The Fourth Annual Coronado Island Film Festival Concludes Successful Run - Coronado Eagle & Journal | Coronado News | Coronado Island News: Coronado Island News

The Fourth Annual Coronado Island Film Festival Concludes Successful Run

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Posted: Friday, November 15, 2019 2:24 pm

The Fourth Annual Coronado Island Film Festival was a rousing success according to CIFF Executive Director Merridee Book. “Overall, it was a phenomenal year, with no glitches. There were no major surprises and it went off like clockwork. Our filmmakers were very happy and spoke so highly of the Coronado community. We had comments that it was a remarkable experience, which is really good to hear.”

As for her favorite part of the weekend, Book said, “The highlight was the Leonard Maltin Celebrity Tribute, which provided so many priceless unscripted moments. The Pop Culture Panel was great with Funko CEO Brian Mariotti, Funko Founder and VP of Apparel Mike Becker, and David Romero of Eddy Grace Films was great. Romero did the trailer we ran before each film. And having the Funko guys as part of the festival was pretty amazing. Personally seeing the whole festival come to life was a highlight. You plan, plan and plan and it’s all on paper. Then all of a sudden, it’s here. Everybody comes to life, the filmmakers come to town, and people pick up their passes. It’s a magic dynamic you have no control over.”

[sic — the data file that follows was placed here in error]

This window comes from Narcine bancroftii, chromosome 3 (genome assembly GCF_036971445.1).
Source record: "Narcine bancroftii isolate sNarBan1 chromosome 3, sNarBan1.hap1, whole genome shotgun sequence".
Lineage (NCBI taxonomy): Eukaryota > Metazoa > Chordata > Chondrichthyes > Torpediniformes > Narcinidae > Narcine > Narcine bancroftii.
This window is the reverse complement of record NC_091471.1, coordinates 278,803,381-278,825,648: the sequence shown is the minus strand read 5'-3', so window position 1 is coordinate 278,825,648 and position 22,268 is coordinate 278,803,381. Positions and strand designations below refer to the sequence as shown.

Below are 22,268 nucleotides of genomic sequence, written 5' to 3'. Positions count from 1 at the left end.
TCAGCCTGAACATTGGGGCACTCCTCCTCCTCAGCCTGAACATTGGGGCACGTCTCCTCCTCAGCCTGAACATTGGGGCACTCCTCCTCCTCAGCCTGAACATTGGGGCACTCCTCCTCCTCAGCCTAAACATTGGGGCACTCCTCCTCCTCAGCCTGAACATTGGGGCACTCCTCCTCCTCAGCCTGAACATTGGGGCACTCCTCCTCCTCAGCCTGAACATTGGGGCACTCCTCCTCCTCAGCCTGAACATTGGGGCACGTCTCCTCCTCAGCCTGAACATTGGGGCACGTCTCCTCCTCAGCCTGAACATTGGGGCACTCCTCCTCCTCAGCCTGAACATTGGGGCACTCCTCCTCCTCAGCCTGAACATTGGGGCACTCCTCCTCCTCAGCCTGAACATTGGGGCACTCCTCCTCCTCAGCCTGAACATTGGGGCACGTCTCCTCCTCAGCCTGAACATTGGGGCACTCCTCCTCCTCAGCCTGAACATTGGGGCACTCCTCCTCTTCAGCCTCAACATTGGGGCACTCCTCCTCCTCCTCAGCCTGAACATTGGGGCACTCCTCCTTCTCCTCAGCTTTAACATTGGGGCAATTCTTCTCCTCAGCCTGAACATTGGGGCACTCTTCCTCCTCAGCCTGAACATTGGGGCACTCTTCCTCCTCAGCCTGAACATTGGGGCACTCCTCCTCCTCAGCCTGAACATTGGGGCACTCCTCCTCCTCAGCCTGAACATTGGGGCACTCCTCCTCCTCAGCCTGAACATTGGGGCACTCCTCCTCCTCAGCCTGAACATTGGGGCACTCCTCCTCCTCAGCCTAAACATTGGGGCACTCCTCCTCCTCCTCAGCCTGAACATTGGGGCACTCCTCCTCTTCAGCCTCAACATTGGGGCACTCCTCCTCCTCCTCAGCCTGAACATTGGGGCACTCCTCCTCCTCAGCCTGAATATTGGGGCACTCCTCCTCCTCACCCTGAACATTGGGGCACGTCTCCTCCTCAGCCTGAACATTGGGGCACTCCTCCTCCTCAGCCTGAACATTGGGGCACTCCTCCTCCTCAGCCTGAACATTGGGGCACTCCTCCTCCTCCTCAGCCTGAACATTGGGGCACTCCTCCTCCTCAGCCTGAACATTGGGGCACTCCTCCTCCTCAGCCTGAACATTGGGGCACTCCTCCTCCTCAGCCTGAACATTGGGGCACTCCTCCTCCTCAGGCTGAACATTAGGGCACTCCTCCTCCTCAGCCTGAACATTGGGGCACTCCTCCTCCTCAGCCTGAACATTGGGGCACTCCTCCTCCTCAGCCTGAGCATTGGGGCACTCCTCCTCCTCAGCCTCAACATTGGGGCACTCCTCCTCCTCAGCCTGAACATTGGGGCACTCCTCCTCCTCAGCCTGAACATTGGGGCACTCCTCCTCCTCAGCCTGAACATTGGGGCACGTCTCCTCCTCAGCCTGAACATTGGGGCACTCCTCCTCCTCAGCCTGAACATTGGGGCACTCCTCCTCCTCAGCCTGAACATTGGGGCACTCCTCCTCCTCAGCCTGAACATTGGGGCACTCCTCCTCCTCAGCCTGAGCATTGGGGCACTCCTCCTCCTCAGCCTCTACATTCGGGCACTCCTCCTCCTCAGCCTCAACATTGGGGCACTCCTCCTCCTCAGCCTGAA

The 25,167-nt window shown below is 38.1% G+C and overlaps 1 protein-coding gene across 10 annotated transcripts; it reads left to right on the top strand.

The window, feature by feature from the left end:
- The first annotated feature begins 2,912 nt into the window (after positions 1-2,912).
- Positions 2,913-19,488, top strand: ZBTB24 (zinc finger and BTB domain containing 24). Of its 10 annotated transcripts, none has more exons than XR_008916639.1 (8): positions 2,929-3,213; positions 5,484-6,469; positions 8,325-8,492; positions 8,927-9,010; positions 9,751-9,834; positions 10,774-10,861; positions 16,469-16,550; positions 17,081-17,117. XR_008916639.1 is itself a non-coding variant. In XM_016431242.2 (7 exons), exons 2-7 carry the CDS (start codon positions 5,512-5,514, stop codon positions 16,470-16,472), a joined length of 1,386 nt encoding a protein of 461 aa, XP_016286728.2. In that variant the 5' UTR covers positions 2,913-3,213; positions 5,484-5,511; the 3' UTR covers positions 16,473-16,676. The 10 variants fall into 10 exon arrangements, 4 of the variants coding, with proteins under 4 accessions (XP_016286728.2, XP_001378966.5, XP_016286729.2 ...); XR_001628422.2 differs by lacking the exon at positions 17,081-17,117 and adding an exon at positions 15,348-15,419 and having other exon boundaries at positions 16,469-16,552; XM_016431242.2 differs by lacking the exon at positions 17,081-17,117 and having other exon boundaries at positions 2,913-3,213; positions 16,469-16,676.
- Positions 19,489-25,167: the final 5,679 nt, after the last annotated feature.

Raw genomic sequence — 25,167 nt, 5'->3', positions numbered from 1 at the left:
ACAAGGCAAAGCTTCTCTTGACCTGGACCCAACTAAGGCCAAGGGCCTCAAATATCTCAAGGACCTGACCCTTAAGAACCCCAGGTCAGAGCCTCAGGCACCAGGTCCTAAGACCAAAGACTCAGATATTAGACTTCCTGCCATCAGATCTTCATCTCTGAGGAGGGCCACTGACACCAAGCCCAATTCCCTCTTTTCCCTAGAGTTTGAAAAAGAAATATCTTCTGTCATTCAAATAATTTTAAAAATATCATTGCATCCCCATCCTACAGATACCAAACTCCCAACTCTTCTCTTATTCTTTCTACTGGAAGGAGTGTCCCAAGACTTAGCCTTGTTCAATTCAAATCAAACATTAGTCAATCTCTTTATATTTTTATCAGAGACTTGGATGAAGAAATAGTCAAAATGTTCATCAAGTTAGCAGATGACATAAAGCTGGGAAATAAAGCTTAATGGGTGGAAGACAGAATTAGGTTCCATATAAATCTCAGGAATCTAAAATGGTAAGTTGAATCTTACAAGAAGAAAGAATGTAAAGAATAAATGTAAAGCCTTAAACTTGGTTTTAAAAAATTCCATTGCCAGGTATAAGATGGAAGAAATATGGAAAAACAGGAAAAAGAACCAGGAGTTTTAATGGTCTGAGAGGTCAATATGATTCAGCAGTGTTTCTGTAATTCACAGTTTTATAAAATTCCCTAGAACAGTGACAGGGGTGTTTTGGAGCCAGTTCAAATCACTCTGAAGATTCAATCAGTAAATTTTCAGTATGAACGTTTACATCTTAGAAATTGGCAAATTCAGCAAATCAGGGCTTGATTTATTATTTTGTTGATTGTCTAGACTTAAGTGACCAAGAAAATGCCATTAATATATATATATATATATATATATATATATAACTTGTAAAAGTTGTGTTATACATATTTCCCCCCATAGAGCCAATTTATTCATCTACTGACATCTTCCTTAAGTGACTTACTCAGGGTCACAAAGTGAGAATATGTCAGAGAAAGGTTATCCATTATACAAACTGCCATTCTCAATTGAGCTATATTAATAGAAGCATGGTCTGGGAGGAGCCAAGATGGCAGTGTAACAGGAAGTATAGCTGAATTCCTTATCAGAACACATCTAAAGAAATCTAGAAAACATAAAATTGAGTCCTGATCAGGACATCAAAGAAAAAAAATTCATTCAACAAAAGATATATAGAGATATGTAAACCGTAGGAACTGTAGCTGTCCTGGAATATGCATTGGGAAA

The ‘priceless unscripted moments’ Book referred to in the previous paragraph are a reference to nine-time Emmy winner, Oscar winner (“The Last Picture Show”) and CIFF honoree Cloris Leachman. The 93-year-old Leachman performed most of her interview at the Tribute wrapped on and around the 68-year old Maltin. Sunday night and Monday, I was involved in half a dozen learned discussions as to whether Leachman, who has incredible comedic timing, was acting or just being Cloris Leachman. The jury is still out.

Here are some of my personal highlights of the Festival, using a simplified grading system of ‘Hit’ or ‘Miss.’ Life is too short to get into thumbs up or down, or grading on a number of stars.

• Hit – My favorite movie of the weekend was “Sing Street,” which Maltin nominated for inclusion in the Festival, and was the subject of an article I wrote about him and the film. Set in Ireland, during a time of economic downturn in the United Kingdom, the film focuses on a young high school student who forms a band for the sole purpose of creating a music video in which his imagined, then real girlfriend can appear. Ultimately an upbeat film, it was fun to watch.